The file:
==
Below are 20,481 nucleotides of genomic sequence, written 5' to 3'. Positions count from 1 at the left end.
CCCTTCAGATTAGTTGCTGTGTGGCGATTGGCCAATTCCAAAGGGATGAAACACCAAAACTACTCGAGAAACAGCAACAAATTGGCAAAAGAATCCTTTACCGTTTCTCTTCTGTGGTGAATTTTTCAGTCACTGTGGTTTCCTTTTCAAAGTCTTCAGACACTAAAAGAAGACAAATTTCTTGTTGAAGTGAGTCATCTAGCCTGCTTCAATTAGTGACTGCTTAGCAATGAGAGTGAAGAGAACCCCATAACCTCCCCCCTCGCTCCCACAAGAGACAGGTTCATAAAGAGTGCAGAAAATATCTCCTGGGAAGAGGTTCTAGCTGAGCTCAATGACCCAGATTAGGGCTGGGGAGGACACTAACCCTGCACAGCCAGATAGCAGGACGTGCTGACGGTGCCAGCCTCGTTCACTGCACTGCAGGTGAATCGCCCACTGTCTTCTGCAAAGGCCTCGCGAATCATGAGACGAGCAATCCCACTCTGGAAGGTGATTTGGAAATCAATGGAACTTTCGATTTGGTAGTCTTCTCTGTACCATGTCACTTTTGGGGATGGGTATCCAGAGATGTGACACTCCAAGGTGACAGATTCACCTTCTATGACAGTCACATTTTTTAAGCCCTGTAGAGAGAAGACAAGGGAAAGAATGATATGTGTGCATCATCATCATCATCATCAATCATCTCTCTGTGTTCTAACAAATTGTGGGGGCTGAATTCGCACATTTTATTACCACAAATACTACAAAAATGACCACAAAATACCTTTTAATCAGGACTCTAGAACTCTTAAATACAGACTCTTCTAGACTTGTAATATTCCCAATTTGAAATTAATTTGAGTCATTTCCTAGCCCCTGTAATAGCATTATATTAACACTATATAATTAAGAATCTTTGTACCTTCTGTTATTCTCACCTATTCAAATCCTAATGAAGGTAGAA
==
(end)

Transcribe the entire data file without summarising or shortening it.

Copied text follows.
Below are 20,481 nucleotides of genomic sequence, written 5' to 3'. Positions count from 1 at the left end.
CCCTTCAGATTAGTTGCTGTGTGGCGATTGGCCAATTCCAAAGGGATGAAACACCAAAACTACTCGAGAAACAGCAACAAATTGGCAAAAGAATCCTTTACCGTTTCTCTTCTGTGGTGAATTTTTCAGTCACTGTGGTTTCCTTTTCAAAGTCTTCAGACACTAAAAGAAGACAAATTTCTTGTTGAAGTGAGTCATCTAGCCTGCTTCAATTAGTGACTGCTTAGCAATGAGAGTGAAGAGAACCCCATAACCTCCCCCCTCGCTCCCACAAGAGACAGGTTCATAAAGAGTGCAGAAAATATCTCCTGGGAAGAGGTTCTAGCTGAGCTCAATGACCCAGATTAGGGCTGGGGAGGACACTAACCCTGCACAGCCAGATAGCAGGACGTGCTGACGGTGCCAGCCTCGTTCACTGCACTGCAGGTGAATCGCCCACTGTCTTCTGCAAAGGCCTCGCGAATCATGAGACGAGCAATCCCACTCTGGAAGGTGATTTGGAAATCAATGGAACTTTCGATTTGGTAGTCTTCTCTGTACCATGTCACTTTTGGGGATGGGTATCCAGAGATGTGACACTCCAAGGTGACAGATTCACCTTCTATGACAGTCACATTTTTTAAGCCCTGTAGAGAGAAGACAAGGGAAAGAATGATATGTGTGCATCATCATCATCATCATCAATCATCTCTCTGTGTTCTAACAAATTGTGGGGGCTGAATTCGCACATTTTATTACCACAAATACTACAAAAATGACCACAAAATACCTTTTAATCAGGACTCTAGAACTCTTAAATACAGACTCTTCTAGACTTGTAATATTCCCAATTTGAAATTAATTTGAGTCATTTCCTAGCCCCTGTAATAGCATTATATTAACACTATATAATTAAGAATCTTTGTACCTTCTGTTATTCTCACCTATTCAAATCCTAATGAAGGTAGAA